[freedomtowernight_edited.jpg] 26th Parallel: Herald Weighs In On Book

Wednesday, June 14, 2006

Herald Weighs In On Book

A meeting this afternoon will likely decide the fate of the controversial book Vamos a Cuba - for now. I say this because there will likely be lawsuits regardless of which side prevails.

The Miami Herald published an editorial in today's paper which strongly recommends that the book not be banned from school libraries. Some good points are made, and I feel that those who are strongly in favor of the ban ought to seriously consider the Herald's view.

I have presented the ban supporters views in previous posts, and in the interest of balance, I present the key points of the editorial.
As it deals today with a parent's request to ban a book from one elementary school, the Miami-Dade County School Board should keep things in perspective -- not always easy in an election year. The majority of parents in Miami-Dade are not concerned with fate of the book, Vamos a Cuba, in Marjory Stoneman Douglas Elementary. They want the public school system to keep on improving the quality of their children's education, period.

The changes are the result of the joint focus of the School Board and Superintendent Rudy Crew on improving all of the county's schools through various means -- innovative teaching techniques, an emphasis on enhancing teaching skills, putting more resources in classrooms. Credit the state's tougher standards for grading schools and testing students, as well. There are more strides to make, but they are achievable if the board and administration remain focused on building education excellence.

That's why the controversy over Vamos a Cuba should not be allowed to distract the board. Everyone agrees that the book, one of a series about youths' lives in other countries, does not depict in all accuracy life in Cuba today. It is a simplified account of Cuban children's daily routines intended to help Miami-Dade students in kindergarten through second grade relate to the island's youth. That it ignores the brutal dictatorship that has ruled Cuba for more than 40 years is not in dispute.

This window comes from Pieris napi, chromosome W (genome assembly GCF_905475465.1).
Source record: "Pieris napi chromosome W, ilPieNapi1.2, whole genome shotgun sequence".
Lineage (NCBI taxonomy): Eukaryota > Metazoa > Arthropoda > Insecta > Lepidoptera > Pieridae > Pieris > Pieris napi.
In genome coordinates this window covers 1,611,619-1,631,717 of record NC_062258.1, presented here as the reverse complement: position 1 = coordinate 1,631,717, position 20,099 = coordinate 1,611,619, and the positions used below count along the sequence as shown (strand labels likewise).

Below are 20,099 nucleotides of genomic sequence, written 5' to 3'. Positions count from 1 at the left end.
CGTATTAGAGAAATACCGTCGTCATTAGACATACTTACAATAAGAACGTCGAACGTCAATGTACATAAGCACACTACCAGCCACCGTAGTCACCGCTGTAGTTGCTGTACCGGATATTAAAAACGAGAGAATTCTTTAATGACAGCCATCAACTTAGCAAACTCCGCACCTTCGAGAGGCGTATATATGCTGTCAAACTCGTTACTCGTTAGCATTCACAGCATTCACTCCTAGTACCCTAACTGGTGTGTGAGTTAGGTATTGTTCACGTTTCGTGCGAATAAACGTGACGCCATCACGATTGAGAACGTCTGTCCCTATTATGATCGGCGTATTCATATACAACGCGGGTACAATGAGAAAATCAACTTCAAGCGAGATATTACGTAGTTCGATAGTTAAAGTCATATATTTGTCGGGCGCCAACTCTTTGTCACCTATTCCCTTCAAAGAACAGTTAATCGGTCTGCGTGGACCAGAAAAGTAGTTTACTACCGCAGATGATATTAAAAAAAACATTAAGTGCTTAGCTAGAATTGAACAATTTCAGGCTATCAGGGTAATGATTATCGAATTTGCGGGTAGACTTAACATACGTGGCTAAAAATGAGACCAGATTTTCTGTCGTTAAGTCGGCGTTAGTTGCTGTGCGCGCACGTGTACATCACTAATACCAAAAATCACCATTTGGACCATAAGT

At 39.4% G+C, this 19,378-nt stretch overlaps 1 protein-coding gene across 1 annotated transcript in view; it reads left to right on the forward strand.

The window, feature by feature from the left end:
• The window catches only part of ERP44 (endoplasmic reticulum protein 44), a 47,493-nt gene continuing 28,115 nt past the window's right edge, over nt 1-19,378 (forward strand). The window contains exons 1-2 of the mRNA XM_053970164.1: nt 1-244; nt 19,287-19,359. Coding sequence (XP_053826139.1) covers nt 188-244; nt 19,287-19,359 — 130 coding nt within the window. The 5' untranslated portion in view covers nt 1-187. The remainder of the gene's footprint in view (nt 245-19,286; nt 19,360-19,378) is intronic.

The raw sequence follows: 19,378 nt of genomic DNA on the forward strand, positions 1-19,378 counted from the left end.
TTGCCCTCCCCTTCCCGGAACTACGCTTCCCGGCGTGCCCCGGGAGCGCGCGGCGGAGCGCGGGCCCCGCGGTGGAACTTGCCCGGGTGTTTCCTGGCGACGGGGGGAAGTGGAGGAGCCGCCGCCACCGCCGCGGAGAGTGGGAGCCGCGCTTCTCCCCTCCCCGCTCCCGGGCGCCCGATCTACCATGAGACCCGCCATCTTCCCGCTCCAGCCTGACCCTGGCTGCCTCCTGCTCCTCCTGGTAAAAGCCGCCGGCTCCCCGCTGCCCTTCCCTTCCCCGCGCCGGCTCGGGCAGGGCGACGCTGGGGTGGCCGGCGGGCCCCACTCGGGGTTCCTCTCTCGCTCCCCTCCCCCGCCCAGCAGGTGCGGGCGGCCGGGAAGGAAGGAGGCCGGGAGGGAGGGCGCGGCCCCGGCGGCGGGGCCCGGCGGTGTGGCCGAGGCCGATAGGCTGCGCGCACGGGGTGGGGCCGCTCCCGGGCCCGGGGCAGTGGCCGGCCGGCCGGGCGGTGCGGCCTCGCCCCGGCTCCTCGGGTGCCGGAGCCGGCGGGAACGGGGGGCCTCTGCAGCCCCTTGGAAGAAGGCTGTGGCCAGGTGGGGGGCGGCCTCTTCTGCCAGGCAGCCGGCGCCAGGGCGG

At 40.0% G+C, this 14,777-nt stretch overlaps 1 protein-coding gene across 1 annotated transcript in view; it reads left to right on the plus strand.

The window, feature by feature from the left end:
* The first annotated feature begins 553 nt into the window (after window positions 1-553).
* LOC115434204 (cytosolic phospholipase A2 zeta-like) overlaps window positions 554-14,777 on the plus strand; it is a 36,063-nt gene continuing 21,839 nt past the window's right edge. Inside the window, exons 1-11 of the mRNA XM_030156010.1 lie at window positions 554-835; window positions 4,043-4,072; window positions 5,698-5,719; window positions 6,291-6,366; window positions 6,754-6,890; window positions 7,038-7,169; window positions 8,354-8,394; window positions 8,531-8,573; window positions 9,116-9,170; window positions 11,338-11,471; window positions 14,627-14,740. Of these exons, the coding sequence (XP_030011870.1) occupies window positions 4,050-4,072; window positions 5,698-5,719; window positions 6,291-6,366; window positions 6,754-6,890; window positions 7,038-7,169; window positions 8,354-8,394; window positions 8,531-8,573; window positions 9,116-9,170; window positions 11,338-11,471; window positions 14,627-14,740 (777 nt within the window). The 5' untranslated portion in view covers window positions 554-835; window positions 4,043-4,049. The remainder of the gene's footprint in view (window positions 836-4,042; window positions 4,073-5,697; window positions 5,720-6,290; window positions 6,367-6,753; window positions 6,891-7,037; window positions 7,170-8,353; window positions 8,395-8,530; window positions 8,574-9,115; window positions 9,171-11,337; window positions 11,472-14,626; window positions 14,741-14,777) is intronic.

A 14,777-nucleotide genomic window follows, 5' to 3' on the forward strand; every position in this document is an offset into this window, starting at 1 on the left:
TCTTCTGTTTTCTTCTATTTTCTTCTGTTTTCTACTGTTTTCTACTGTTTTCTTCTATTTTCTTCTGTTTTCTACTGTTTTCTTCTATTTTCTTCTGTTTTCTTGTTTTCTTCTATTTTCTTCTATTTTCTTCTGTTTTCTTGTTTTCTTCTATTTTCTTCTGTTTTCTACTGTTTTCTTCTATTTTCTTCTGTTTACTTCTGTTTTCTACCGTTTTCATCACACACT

But views among the Cuban-American community about whether it should be removed from schools are hardly one-sided. The results of two committees charged with assessing the book show this clearly. A committee of eight Cuban-American parents and administrators from Marjory Stoneman Douglas voted 7-1 to keep the book on the school's library shelves. Next, a 17-member committee of district and lay personnel voted 15-1 -- one resigned -- to keep the book. There were eight Cuban Americans on that committee, with just one voting for removal.

If the board votes to ban Vamos a Cuba, it would be censorship, a violation of district policy. The ban will no doubt beget lawsuits against the board and force Mr. Crew to engage a lawyer to deal with the awkward position that a ban would impose: juggling between upholding district policy and responding to a board decision.

Mr. Crew has offered satisfactory compromises such as requiring parental permission for a student to check out the book or attaching materials to it that inform readers it is not a complete portrayal of life in Cuba. Either of these is a sensible choice for the board. Censorship is not.


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